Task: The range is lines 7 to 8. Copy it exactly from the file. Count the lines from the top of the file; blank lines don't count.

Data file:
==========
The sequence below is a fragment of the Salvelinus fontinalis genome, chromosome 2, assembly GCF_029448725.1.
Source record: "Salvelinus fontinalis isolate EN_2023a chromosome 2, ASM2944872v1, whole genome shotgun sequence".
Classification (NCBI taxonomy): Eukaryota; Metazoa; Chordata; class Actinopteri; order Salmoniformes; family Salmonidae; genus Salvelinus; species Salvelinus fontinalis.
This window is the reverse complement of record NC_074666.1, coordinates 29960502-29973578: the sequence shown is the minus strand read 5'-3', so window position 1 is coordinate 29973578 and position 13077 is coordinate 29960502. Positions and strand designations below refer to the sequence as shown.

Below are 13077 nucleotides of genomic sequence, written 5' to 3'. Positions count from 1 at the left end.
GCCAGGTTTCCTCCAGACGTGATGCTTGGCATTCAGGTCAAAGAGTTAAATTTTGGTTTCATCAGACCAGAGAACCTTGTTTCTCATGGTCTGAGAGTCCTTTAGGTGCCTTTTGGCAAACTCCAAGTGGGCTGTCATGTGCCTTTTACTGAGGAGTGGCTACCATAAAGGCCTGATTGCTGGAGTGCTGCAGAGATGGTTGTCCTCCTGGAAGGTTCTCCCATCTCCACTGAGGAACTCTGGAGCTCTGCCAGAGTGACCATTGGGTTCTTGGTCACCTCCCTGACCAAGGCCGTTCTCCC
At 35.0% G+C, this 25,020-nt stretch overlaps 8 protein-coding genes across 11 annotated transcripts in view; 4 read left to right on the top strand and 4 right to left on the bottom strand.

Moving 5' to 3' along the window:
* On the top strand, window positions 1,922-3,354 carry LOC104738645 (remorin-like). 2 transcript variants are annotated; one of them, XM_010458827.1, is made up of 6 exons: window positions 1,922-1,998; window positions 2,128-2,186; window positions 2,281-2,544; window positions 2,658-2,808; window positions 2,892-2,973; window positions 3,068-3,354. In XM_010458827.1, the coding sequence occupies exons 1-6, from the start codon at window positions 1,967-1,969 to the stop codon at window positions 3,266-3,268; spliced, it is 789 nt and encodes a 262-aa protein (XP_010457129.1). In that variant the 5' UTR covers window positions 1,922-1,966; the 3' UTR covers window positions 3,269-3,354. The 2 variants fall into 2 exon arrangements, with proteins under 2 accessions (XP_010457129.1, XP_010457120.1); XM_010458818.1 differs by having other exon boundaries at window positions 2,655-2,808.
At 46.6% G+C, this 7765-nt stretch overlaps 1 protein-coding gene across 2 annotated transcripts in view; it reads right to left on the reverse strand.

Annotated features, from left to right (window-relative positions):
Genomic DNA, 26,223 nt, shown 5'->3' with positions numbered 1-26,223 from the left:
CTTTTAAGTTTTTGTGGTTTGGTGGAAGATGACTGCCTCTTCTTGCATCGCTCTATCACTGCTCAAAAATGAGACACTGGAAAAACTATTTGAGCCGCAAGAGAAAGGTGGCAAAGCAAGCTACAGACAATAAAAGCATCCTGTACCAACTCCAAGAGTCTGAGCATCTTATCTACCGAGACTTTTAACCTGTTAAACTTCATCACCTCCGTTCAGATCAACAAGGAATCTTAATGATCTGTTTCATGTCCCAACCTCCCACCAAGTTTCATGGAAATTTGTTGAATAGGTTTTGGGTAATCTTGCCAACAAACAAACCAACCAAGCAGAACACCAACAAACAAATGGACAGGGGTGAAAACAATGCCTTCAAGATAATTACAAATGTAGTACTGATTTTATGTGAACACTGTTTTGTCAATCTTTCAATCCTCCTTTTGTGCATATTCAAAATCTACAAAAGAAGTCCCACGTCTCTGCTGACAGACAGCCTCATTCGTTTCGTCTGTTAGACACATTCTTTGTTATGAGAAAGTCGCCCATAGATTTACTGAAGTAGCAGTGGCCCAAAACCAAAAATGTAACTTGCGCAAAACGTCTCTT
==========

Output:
At 35.0% G+C, this 25,020-nt stretch overlaps 8 protein-coding genes across 11 annotated transcripts in view; 4 read left to right on the top strand and 4 right to left on the bottom strand.

Moving 5' to 3' along the window: